“The Federal Reserve should give people free money,” he wrote, in order to make a point about monetary policy. “People would spend this money, increasing demand for goods and services, causing employers to hire additional workers to meet this increased demand and reducing unemployment in the economy overall.”
That’s all true. But it’s not the whole truth.
“This probably sounds like a crazy idea, but it isn’t,” Black claims. “People are a bit uncomfortable with the notion that the Fed can simply create money, but that is what the Fed does. Currently, under a program dubbed ‘QEIII’ (Quantitative Easing III), the Fed is creating money and, instead of simply giving it to people, is using that money to purchase mortgage backed securities in order keep mortgage rates low and increase the supply of money in the economy. This also boosts the prices of these financial assets, providing a windfall to those who own them.”
(Very important note: he’s not talking about the homeowners getting a windfall; he’s talking about the banks. The banks own those “mortgage backed securities.”)
The risk, of course, of simply printing money (no matter where the helicopter drops it) is inflation.
Black admits as much: “Give people some free money and they will spend it, boosting demand and the price level.”
But Black isn’t joking. Though he may not be suggesting real helicopters, he is saying the Fed should print more money.
“This was an amusing metaphor, not meant to be taken literally, but conceptually the Fed is able to create money out of thin air and give it to people,” he says. “(Fed Chairman Ben) Bernanke’s version of the ‘helicopter drop’ involved paying for tax cuts with free money from the Fed. Alternatively, the Fed could finance increased government spending on such things as infrastructure and education, leading to more construction workers and teachers being hired without any need to increase borrowing or taxes.”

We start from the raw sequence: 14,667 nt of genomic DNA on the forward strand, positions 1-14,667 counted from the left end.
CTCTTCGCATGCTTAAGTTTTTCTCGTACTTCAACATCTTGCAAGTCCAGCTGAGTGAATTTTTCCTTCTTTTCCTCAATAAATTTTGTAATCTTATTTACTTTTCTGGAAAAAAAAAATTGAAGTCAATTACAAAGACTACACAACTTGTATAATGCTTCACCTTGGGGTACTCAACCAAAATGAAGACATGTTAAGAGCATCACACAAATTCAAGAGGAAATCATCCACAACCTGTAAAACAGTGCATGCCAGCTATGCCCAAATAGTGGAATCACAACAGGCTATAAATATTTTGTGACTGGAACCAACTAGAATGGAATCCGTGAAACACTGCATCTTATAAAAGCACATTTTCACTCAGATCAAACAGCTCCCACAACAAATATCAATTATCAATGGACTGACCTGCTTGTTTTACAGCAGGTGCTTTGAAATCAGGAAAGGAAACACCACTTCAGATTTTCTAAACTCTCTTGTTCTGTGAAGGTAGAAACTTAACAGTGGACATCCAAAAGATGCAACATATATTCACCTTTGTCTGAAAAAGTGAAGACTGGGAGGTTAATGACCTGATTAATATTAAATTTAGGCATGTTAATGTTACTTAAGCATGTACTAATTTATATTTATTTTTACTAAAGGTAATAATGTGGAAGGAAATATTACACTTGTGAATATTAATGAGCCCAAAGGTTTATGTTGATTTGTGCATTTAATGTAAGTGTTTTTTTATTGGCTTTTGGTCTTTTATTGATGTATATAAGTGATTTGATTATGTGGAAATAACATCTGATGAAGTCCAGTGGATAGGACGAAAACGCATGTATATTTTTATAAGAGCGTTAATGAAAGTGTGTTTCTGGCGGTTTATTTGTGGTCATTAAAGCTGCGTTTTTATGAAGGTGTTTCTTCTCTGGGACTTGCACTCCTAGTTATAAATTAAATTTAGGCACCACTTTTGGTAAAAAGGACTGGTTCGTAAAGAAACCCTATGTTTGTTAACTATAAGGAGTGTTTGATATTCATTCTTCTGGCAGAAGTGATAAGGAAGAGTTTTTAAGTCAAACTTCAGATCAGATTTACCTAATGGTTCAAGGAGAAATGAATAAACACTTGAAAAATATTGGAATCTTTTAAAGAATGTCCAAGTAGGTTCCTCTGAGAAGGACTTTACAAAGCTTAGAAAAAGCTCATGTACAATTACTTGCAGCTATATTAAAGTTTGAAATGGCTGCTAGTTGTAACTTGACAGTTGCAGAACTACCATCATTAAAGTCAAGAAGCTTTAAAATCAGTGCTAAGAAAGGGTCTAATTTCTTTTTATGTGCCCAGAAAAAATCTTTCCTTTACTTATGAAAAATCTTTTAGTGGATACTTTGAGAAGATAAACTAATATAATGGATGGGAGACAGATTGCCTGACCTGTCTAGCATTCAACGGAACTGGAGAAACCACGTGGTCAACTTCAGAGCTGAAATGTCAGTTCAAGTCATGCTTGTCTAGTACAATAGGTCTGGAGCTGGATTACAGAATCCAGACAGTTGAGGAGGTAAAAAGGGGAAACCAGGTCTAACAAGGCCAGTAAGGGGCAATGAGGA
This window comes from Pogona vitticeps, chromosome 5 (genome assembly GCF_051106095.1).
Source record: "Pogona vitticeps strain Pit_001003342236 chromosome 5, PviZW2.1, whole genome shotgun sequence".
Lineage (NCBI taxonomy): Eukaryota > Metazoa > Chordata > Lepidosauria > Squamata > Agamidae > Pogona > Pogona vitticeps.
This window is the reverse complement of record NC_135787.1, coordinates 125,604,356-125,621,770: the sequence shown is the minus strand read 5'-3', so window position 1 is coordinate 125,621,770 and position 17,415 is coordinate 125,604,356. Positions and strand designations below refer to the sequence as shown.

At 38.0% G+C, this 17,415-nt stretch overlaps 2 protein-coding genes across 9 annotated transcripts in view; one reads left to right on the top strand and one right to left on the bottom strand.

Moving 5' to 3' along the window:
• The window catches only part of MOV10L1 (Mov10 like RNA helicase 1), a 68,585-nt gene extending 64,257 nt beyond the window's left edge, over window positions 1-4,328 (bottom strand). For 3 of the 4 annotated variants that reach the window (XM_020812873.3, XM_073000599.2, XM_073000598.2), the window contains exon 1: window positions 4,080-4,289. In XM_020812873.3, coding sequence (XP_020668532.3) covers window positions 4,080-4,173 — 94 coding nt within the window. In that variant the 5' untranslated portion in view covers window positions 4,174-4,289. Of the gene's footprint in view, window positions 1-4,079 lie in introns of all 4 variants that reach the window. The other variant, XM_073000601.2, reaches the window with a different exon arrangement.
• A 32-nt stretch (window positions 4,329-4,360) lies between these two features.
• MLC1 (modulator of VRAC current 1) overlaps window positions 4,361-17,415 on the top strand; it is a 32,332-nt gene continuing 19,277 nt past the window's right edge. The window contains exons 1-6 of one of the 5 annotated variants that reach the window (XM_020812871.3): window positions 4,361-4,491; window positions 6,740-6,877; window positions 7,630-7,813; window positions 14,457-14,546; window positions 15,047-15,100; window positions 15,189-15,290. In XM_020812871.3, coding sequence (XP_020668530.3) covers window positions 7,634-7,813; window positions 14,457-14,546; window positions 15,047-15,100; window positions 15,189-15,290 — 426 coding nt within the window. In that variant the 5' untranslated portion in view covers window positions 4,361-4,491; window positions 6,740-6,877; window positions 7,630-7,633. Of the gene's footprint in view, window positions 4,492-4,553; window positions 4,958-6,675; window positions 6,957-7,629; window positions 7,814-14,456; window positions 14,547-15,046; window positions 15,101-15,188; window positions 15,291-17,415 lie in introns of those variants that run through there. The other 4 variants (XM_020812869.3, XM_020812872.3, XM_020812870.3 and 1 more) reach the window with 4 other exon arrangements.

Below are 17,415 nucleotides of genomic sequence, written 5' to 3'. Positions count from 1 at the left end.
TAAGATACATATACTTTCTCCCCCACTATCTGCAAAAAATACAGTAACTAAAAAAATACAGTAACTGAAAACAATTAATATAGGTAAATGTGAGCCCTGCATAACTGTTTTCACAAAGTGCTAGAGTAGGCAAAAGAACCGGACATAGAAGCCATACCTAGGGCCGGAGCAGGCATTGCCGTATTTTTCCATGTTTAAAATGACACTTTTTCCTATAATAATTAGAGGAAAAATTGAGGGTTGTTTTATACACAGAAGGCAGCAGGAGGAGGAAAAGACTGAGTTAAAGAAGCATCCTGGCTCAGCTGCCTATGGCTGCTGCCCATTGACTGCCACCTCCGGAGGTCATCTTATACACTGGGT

Wait, haven’t we tried that before? Wasn’t it called the American Recovery and Reinvestment Act of 2009, commonly referred to as the Stimulus? Americans know that failed — from Cash for Clunkers to Solyndra to the politically driven bailout of General Motors. And it’s not a big mystery why; the “shovel-ready” projects weren’t.
The economic thinking behind the Stimulus and even the helicopter metaphor was an Englishman named John Maynard Keynes. But even he recognized the danger of printing too much money.
“There is no subtler, no surer means of overturning the existing basis of society than to debauch the currency,” he wrote in 1919. “The process engages all the forces of economic law of destruction and does it in a manner which not one man in a million is able to diagnose.”